Hacked apart or not, her magics still lingered and slowly she regrew. But her magics were fungal, accustomed to bodies of very different shape and form, and when she regained consciousness she found herself starved of air and with a body seamed and restuck wherever flesh had fallen on flesh when the murderous townspeople tossed her into the grave. They must have thrown her torso in first; her head lay upside-down between her breasts, a knee grew against one ear. She died again in the terror of discovery.
She died five more times as she reshaped herself. In the airless dark of the soil she couldn’t find all of her limbs, a foot and an arm had disappeared, and so she improvised as best she could, rebuilding herself until at last she was able to break free from the earth and lie once more in the sunlight.
After so long beneath it hurt to breathe the clean air. Soil scratched her lungs as she coughed, coughing became vomiting. When finally she stopped heaving, she sensed the remains of her missing right arm not far off. She dragged herself toward it, found bones yellowing and encrusted with dirt, scored where an animal had gnawed upon them.
Before, in her improvised reassembly, she had affixed her right hand directly to her right shoulder. Now she grew the fingernails of her left hand into talons and tore that right hand free. She passed out from the pain; perhaps she died again. When she came to, she reset the pieces, arm to shoulder, hand to arm, and endured the torment of reattachment. She never found her left foot and instead regrew it whole. Later she would wonder if other Estelles, born from its bones, wandered the corners of the world.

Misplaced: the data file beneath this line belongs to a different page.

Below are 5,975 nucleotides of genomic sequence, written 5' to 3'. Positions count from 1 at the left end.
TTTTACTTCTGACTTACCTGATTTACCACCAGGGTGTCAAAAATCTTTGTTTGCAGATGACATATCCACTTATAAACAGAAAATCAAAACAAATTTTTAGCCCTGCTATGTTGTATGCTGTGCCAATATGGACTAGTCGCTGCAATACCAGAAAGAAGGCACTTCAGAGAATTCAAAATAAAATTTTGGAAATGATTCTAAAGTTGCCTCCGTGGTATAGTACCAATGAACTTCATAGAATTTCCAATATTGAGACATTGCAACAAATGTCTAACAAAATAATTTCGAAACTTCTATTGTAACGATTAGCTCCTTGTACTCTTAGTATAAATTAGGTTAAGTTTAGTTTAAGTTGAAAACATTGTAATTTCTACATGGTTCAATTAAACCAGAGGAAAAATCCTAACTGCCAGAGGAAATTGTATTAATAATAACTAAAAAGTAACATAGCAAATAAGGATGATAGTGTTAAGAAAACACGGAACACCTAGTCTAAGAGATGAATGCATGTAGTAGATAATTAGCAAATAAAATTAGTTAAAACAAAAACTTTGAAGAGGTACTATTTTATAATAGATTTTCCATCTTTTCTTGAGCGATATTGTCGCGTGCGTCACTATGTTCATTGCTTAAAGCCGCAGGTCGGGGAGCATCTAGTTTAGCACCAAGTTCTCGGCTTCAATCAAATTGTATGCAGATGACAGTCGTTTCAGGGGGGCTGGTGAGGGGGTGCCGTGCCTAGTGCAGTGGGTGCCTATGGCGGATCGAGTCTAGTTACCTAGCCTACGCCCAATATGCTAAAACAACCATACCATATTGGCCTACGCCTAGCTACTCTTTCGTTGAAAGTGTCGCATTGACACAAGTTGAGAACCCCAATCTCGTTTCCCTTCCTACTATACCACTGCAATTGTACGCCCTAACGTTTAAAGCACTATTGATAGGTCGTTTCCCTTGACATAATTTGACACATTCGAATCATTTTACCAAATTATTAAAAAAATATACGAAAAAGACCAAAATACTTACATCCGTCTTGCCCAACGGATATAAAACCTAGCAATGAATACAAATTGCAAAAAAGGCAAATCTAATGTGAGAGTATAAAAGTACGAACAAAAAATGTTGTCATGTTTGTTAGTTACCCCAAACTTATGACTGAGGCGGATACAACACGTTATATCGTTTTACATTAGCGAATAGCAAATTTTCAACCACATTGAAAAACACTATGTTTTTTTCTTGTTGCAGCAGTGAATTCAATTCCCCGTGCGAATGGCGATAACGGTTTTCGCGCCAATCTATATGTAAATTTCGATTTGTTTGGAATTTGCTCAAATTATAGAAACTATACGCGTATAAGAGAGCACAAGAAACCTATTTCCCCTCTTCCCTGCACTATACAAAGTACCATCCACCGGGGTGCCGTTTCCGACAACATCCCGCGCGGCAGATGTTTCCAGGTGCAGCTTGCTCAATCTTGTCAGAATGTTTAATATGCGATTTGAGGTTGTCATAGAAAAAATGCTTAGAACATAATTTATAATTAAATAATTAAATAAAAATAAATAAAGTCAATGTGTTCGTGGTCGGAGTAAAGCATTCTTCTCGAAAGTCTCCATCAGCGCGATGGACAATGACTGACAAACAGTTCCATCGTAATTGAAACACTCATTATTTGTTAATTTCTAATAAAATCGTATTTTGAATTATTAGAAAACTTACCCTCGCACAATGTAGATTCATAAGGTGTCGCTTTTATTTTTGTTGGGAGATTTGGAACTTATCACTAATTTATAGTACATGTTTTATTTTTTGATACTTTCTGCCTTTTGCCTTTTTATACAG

When she could move and breathe once more, when she had ceased vomiting soil and the seams of her flesh had puckered into shining scars, she made her way back to the town that had once been two villages. Years had passed while she had regrown and the town, too, had changed, with new houses and people. Even the colors of the town had changed, for shifts in trade routes had brought new dyes and pigments taken up with fervor. At first, many of the people were strange and unfamiliar, but soon she saw familiar faces amidst the townsfolk, now lined and collapsing with age.
It was enough: Like the cold air that masses beneath warm to suddenly spill a fatal chill, the fury of at least seven deaths broke in Estelle. Later, she would remember this fury—cold, inexorable—as belonging to a still-not-quite-yet-fully-alive Estelle, though doubt would make her uneasy. Now, she simply knelt at the edge of the town’s main road and with her fingers dug through dust kicked up by horse and carriage, until she reached the darker earth beneath and she thrust her hands into the soil and she called to the life within each and every townsperson.